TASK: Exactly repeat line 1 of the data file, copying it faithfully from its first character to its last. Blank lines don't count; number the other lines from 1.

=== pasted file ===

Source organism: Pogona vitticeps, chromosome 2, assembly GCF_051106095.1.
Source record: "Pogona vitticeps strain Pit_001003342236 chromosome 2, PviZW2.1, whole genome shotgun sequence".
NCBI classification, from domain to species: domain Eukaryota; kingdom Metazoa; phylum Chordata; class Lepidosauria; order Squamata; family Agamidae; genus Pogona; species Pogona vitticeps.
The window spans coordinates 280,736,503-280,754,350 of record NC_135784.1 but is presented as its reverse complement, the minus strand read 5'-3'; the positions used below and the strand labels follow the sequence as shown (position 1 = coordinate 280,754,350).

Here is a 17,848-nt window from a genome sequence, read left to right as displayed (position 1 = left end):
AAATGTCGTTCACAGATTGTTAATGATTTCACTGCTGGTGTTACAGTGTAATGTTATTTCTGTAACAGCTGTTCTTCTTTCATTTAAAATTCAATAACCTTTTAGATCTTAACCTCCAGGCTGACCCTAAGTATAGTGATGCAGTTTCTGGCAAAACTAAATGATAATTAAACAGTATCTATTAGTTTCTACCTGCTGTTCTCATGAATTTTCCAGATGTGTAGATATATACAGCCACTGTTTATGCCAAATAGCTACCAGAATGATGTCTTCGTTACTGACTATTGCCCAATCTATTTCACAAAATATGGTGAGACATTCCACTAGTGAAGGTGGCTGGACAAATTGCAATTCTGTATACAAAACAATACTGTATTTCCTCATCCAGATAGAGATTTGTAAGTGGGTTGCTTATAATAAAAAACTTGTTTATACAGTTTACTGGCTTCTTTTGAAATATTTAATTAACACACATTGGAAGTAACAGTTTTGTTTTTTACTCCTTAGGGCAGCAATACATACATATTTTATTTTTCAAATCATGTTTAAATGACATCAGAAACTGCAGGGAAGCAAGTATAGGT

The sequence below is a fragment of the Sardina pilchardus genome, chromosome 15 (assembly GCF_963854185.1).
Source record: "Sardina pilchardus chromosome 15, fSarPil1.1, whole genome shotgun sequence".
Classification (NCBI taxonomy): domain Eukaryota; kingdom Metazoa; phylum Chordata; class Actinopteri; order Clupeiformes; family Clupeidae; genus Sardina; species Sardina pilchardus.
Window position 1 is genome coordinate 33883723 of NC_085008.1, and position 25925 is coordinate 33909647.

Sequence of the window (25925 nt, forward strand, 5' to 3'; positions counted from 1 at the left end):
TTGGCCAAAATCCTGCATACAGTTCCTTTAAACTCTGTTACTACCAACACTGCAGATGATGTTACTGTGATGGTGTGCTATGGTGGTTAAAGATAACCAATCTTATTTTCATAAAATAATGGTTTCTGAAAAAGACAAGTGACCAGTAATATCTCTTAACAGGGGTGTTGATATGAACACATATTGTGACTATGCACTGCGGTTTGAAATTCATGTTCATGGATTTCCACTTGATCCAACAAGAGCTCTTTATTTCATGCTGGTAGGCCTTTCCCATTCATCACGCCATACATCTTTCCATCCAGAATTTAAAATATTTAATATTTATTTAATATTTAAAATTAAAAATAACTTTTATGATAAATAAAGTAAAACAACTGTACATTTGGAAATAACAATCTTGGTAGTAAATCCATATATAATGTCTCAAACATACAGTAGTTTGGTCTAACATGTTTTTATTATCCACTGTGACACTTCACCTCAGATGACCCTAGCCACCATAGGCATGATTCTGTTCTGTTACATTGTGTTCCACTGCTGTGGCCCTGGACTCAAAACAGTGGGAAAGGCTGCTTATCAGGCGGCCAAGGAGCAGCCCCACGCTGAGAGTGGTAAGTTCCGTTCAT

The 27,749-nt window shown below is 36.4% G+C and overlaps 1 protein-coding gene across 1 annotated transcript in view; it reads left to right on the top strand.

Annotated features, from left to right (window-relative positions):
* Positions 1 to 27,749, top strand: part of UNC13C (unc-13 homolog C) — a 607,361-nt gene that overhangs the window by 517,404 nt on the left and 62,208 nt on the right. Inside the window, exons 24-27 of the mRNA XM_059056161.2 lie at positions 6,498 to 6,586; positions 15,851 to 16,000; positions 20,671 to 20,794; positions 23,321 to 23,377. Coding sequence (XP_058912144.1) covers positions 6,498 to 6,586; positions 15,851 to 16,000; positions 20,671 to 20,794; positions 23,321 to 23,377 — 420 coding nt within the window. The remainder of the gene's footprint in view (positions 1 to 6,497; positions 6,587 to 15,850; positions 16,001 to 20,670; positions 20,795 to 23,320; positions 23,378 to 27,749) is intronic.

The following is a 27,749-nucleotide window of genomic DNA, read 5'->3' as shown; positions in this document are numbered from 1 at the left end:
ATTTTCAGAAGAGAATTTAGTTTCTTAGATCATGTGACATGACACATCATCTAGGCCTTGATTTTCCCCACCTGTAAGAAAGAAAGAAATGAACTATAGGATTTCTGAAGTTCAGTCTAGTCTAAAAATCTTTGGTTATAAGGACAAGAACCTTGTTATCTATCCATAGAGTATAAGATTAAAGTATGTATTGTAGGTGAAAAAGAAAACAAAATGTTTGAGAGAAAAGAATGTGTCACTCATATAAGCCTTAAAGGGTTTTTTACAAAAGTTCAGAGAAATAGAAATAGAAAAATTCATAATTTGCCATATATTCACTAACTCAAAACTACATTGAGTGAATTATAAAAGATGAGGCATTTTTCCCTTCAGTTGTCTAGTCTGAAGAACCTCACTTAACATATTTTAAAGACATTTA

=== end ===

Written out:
Source organism: Pogona vitticeps, chromosome 2, assembly GCF_051106095.1.